The defining moment in Irit Axelrod’s career as an architect arrived a few years back in Barcelona, during her first visit to the replica of the German Pavilion designed by Ludwig Mies van der Rohe for the international exposition held in the Catalonian city in 1929. The famed building had its effect: on cue, the scales fell from her eyes. At that moment the previously inchoate aspirations she had for her career in architecture, she says, “all started to make sense.”
A 1993 graduate of the Technion/Israeli Institute of Technology, Axelrod spent a full day at the modernist master’s temple, touring and contemplating the carefully arranged planes of travertine, onyx, marble, and glass. “My architectural life started there—the feeling I got then is what I want my clients to have today,” she says.
She was inspired by how the building’s serene procession of restrained and precisely ordered spaces created a quiet and powerful experience. “I work a lot to get that,” she says. “It’s exactly what he said: less is more. You pick the right things, but only the right things.”
Nowhere in her portfolio of work, out of her offices in Tel Aviv and San Francisco, is Mies’s influence more clearly demonstrated than in a 4,800-square-foot residence recently completed on a quarter acre in the Afeka neighborhood of northeastern Tel Aviv.
Whereas Mies employed slabs of exotic stone for the thoughtfully placed partitions in the German Pavilion, Axelrod used concrete throughout the mass of her building—though without a hint of brutalism. “Concrete is one of my favorite materials,” she says. “I like to use it in an honest way.” Still, the house is light and airy, thanks in part to the way light permeates the open interior—direct light, indirect light, filtered light—presenting the visitor with a feeling of nearly floating in space.
This free-floating sense of design is a hallmark of Axelrod’s architecture. In Tel Aviv she manipulated two-dimensional elements to create three-dimensional spaces. A minimum of wall area makes the mass of the house seem lighter and the interior more spacious. All the while, the walls frame views to the landscape, creating what Axelrod calls “visual corridors” that enliven human connections to the whole of the site. Her goal is to make a sense of place tangible. One forty-six-foot long expanse of glass can even be rolled back to create a tremendous single indoor-outdoor space.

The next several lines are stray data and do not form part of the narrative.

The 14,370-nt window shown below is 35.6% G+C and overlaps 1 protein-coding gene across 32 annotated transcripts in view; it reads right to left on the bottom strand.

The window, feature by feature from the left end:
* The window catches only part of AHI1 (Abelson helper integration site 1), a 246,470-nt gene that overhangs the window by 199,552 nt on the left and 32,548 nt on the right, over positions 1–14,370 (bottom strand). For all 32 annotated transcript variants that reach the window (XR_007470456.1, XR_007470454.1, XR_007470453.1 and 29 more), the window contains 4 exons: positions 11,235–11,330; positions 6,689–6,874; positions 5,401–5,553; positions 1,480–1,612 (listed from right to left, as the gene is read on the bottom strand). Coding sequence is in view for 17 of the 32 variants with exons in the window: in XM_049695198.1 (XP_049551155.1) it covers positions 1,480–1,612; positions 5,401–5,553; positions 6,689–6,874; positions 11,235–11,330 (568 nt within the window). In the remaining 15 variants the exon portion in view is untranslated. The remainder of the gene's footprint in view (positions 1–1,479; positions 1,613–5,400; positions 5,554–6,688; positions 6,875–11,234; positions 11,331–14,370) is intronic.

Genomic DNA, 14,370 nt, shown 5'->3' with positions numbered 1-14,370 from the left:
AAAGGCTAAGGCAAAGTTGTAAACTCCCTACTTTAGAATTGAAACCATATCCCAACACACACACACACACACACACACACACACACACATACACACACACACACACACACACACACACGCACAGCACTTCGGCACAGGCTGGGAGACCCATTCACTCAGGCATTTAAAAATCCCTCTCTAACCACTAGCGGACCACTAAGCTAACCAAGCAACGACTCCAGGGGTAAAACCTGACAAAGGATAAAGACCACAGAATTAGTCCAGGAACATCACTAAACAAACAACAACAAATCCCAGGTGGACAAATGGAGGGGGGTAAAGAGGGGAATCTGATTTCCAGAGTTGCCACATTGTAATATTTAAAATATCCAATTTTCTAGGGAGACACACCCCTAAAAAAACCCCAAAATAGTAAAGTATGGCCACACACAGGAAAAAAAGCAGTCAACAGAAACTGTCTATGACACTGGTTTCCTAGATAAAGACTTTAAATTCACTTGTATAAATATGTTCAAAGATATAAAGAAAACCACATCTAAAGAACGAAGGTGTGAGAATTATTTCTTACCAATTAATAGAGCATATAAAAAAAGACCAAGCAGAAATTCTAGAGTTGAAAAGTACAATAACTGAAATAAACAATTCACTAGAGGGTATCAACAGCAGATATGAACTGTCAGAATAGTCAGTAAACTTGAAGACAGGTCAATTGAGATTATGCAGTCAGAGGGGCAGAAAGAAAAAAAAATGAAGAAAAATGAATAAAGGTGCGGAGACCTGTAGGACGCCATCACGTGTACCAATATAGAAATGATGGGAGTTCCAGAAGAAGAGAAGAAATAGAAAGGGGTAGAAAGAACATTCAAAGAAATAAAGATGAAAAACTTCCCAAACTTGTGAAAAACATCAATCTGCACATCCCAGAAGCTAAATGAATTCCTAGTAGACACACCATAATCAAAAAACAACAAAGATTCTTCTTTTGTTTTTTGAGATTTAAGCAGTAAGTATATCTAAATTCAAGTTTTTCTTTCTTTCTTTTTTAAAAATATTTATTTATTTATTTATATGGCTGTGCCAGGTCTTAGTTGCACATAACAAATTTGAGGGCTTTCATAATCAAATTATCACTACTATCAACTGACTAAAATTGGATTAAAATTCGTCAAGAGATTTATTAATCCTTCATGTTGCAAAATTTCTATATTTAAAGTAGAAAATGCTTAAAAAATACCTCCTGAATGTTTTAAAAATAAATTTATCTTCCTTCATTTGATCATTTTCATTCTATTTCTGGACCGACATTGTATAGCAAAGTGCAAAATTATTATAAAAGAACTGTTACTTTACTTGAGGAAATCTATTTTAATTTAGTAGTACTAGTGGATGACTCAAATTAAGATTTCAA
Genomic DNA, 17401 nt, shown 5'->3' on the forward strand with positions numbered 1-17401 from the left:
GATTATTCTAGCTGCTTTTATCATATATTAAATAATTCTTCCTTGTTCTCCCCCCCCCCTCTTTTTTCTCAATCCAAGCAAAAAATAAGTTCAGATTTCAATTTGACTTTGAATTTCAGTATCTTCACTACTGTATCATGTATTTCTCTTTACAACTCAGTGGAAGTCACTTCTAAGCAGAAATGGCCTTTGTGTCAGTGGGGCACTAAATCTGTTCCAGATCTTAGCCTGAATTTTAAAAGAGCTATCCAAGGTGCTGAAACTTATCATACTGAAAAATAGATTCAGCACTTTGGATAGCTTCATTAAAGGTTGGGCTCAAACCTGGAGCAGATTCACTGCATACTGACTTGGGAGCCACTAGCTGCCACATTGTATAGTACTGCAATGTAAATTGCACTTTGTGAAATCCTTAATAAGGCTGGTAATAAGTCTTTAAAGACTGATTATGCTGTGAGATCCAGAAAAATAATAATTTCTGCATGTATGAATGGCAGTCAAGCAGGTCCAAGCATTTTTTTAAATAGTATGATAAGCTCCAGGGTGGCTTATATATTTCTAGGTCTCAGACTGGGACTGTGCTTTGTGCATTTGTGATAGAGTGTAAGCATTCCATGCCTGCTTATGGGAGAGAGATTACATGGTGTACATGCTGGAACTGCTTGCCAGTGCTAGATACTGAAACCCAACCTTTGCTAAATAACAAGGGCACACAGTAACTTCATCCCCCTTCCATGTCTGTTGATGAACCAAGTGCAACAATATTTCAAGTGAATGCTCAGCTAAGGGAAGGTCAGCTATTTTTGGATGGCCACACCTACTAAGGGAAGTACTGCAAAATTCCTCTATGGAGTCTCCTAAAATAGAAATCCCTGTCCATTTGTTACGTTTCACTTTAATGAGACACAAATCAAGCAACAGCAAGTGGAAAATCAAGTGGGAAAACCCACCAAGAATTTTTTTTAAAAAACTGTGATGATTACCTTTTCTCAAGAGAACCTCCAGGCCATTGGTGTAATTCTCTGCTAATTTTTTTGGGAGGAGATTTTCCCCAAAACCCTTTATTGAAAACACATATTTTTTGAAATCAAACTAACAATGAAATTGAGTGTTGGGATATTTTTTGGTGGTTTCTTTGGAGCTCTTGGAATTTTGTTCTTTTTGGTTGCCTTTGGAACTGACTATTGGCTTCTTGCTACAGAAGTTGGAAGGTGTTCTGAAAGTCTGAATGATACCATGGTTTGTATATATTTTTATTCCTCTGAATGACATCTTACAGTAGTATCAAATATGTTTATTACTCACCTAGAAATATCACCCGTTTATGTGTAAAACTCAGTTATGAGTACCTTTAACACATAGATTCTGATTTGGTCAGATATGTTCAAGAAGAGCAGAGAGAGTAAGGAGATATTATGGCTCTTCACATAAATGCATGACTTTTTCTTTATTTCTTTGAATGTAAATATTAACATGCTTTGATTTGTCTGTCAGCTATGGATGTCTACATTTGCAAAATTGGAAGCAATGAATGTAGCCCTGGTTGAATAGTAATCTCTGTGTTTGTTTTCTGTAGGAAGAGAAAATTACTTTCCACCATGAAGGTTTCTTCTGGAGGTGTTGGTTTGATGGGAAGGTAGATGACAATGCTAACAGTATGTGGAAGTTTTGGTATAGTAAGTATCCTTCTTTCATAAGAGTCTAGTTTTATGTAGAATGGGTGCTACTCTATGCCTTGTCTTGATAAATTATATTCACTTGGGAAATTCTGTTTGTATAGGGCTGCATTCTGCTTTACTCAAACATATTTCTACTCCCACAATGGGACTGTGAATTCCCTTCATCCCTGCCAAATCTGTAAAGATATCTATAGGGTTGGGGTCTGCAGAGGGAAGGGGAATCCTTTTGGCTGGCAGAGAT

The house emphasizes simplicity and clarity of form, but also expresses complexity and sophistication in the relationships between spaces. It’s defined by two axes, each making a strong statement on its own. One runs the entire length of the building, aligned by long skylights that guide the eye along the horizontal plane. The other is a vertical staircase opposite the entrance, defining movement from basement to living area to the master suite, which seemingly floats three feet up and five steps above the main floor. Privacy is reserved only for the master bedroom; the rest of the house is reminiscent of a loft: it’s wide open.
Although the house is only one story, it does make active use of its basement, which is visually connected to the upper floor by both the stairway and the glass walls that “float” the master bedroom block. “The kids can stay in the basement most of the day,” Axelrod says. “But the parents have constant eye connection from the main floor to the basement.”
The success of Axelrod’s architecture is achieved with something akin to sleight of hand. It’s no small-scale affair to make heavy materials feel light. “The trick was to make it large-scale, but also to make it scaled to humans too, so people feel good, rather than as if they are in an institutional setting,” she says. “It’s about how you feel when you step in—that the height and proportions feel exactly like they should.”
In essence, she’s employed a highly sensitive, near-Miesian use of restraint—of knowing precisely when and where to stop. “It has a lot of power,” she says. “Power is a good feeling. Overpowering is threatening.”